Caibidil a Dó: The adjective (an Aidiacht)

Comparative forms (an Chomparáid)

The comparative
    - regular form
    - irregular form
    - comparative with mó and lú
    - the suffix -de
use of the comparative
  predicative and adverbial use
    - dependent comparative
    - autonomous comparative
  attributive use
    - autonomous comparative and indef. noun
    - every other case
    - definite noun
the equative

the comparative (an chomparáid)

In Irish there are only two grades of comparison (céimeanna comparáide):

(The differentiation found in many books, and even grammar books, of the comparatives with níos of a "superlative" using is too simplified and just wrong)

The regular form of the comparative form (foirm bhreischéime)

The regular form is the feminine genitive singular form  of the adjective (see declension)
Here again as a rundown:

The irregular form:

There are only a few irregular comparative forms:

English positive comparative
good maith fearr
bad dona measa
evil olc measa
small beag
big mór
long fada faide,
pretty breá breátha
hot te teo
simple furasta fusa
much iomaí lia
close fogas foisce
nice ionúin ansa, ionúine
likely  dócha dóichí
strong  tréan tréise, tréine
dry  tirim tirime, tiorma
rather  - túisce
closer (to)  - neasa (do)

and are also used for more and less.

forming the comparative with and

Some adjectives have the same comparative form as the base form (as in the standard of all of the 3rd declension).
In order to signify the comparative, one can additionally use the word (= bigger, more) or (= smaller, less).
Theoretically, this form is possible with all adjectives.
Especially one can make a softened statement in the sense of "less": (e.g.: is lú is sean = not so old, less old). Here one often uses the abstract noun instead of the adjective (níos lú fearúileacht = less masculine)

tense form example
present is mó / lú is + adjective-base form Is mó is crua é ná riamh = it is worse than ever
preterite/conditional ba mhó / lú ba + adjective-base form Ba mhó ba chrua é ná riamh. = it was worse than ever 
alternative is mó / lú + noun an fear is mó cáil = the most famous man 

The latter form is very similar to the German genitive attributive "ein man größten Ruhmes"=a man of greatest fame

the suffix -de = the...the:

Sometimes -de is added to the comparative form
Mainly, this has the meaning "the...-er"
e.g. fearrde = the better, móide = the bigger/more, lúide = the less

Actually, this -de is the prepositional pronoun de (preposition de + é) and literally means "of him, of it"
Principally, this acts as a pronoun that refers to a preceding or following part of the sentence.
Is fusaide é a dhéanamh. = the simpler it is done. (literally: "Is simpler-of it it to do")
Is fearrde é thú. = the better it is for you (literally: "Is better-of it it you")
Ní miste (measa + de) liom é. = it doesn't bother me. (literally: "not-is worse-of it with-me it", also: "it is not any worse, I think")
Ní móide go rachfaidh mé. = It is not likely, that I will go. (literally: "not-is bigger-of it that I will go", also: "it is not any more, that ...")
Is móide an trua. = the more tragic it is. (literally: "it bigger-of it the pity")

móide and lúide serve also as "plus" and "minus"
lúide 10 bpunt = minus 10 Pfund (lit. "less-of it10 Pfund", "the less 10 Pfund")

de can less often also stand alone with the base form of the adjective:
e.g.: Bí cinnte de go ... = be sure of it , that ...

Instead of the suffix -de in the comparative, is amhlaidh is + comparative is used in the sense of "the...the".
This is especially done in constructions with the abstract noun.

use of the comparative (comhréir na breischéime)

The comparative form can not be used like a normal adjective predicative and attributive. It is a purely predicative adjective form (e.g.: "he is bigger"). An attributive use ("the bigger man") can only with the help of a relative clause, in which the comparative is the predicate. (e.g.: "the man who is bigger").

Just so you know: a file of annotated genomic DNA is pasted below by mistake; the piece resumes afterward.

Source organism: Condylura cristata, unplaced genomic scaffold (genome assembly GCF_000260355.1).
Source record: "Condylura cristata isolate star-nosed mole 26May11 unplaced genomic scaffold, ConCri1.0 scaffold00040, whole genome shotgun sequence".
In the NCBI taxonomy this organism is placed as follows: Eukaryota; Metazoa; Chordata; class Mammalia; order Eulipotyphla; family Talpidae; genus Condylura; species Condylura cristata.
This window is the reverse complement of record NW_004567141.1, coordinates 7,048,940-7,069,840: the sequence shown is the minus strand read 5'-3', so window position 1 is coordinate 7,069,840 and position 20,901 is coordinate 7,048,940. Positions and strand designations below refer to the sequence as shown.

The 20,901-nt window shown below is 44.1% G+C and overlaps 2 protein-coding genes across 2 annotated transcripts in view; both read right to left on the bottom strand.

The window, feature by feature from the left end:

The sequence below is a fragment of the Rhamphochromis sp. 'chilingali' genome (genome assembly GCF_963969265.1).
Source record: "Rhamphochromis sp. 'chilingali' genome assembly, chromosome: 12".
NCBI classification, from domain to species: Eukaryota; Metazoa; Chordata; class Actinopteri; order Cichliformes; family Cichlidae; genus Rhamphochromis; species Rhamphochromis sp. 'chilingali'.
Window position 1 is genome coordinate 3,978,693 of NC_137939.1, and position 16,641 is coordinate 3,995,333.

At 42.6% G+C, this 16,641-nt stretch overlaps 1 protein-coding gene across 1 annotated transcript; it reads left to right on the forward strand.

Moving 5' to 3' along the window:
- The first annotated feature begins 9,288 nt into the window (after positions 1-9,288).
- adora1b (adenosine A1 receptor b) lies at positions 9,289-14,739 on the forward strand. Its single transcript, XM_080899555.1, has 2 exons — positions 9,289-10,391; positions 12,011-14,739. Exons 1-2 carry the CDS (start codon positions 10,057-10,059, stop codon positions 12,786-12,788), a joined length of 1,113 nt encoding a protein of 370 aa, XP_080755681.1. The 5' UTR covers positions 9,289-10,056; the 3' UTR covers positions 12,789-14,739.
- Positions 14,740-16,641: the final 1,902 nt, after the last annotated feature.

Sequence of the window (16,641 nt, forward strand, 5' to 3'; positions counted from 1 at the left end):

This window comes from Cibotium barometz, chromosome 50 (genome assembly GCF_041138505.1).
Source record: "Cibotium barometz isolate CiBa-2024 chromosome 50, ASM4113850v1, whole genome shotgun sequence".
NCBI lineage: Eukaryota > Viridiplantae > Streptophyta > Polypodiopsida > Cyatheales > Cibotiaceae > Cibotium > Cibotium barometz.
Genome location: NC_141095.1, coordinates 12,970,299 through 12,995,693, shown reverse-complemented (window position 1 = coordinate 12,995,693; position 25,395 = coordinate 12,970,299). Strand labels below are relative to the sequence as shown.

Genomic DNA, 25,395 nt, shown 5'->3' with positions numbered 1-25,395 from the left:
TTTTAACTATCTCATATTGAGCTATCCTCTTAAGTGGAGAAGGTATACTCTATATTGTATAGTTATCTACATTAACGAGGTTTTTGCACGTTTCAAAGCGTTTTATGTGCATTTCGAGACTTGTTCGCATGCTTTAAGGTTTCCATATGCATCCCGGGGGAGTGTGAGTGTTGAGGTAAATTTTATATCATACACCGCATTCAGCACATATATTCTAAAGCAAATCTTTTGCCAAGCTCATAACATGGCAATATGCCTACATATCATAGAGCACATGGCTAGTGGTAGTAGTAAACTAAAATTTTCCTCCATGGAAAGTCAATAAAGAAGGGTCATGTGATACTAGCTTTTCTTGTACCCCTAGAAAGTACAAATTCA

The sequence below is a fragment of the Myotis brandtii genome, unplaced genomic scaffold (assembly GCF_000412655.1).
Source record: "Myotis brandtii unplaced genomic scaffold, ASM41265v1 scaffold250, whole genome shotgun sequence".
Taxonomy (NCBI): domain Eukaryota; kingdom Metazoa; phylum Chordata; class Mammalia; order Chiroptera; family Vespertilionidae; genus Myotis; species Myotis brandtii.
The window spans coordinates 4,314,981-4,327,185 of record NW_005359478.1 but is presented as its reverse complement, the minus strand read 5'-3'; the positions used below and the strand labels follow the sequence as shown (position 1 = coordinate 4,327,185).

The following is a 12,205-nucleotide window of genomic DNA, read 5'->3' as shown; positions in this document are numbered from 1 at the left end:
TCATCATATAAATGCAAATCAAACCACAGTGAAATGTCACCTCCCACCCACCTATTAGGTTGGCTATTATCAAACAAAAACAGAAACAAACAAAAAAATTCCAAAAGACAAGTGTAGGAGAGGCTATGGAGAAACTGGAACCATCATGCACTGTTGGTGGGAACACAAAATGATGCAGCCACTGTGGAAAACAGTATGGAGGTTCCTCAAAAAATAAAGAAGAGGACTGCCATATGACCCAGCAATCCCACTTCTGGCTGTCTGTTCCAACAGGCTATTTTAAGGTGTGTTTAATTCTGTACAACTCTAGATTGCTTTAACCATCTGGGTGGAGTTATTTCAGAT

Furthermore, the comparative form can only be used with the copula (also "níos" is a copular form)
When using the comparative form one must make sure that if the adjective is to be used

and also if it is to be

predicative and adverbial use:

the dependent comparative (comparáid spleách)

This use is marked by the use of the der conjunction = als.

In clauses with a real verb:

tense form example
present níos + comparative form Tá an ghrian  níos gile ná an ghealach. = The sun ist brighter than the moon.
pret. and condit. ní ba / níba + comparative form Bhí an ghrian ní ba ghile ná an ghealach. = The sun was brighter than the moon.
pret. and cond. preceding vowel/ fh ní b' / níb + comparative form Bhí an ghrian ní b'áille ná an ghealach. = The sun was prettier than the moon.

In copular clauses:

tense form example
present is + comparative form Is gile an ghrian ná an ghealach. = The sun is brighter than the moon.
pret. and condit. ba + comparative form Ba ghile an ghrian ná an ghealach. = The sun was brighter than the moon.
pret. and cond. preceding vowel /fh b' + comparative form B'áille an ghrian ná an ghealach. = The sun was prettier than the moon.

Is fearr Gaeilge bhriste ná Béarla cliste! = Broken Irish is better than clever English!

If a verb follows ná

In this case, ná (mar), seachas mar, thar mar appears with a direct relative clause:
Labhraíonn sé níos fearr ná (mar) a scríobhann sé. = He speaks better than he writes.

The autonomous comparative (comparáid néamhspleách)

If the than-part is omitted (e.g. "The sun is brighter" instead of "The sun ist brighter than the moon"), one speaks of the autonomous comparative
In the form of the clause, nothing changes.

e.g.: Tá an aimsír níos teo inniu. = The weather is warmer today.
        Bhí an ghrian níba ghile inné. = The sun was brighter yesterday.


To express the increase of an attribute (e.g."to get better"), one uses the verb éirigh
e.g.: D'éirigh an aimsir níos teo ón lá inné = The weather became warmer since yesterday.
Or one uses the gradual abstract noun instead of the comparative form with the verb téigh + i:
e.g.: Tá sé ag dul i bhfeabhas. = It will get better.

To make statements with much + comparative (e.g.: "much better"), one uses mórán = "an amount", cuid mhaith = "a good bit" or i bhfad = "in length"
e.g. cuid mhaith níos fearr = much better, mórán níos mó = much bigger, i bhfad níos measa = much worse.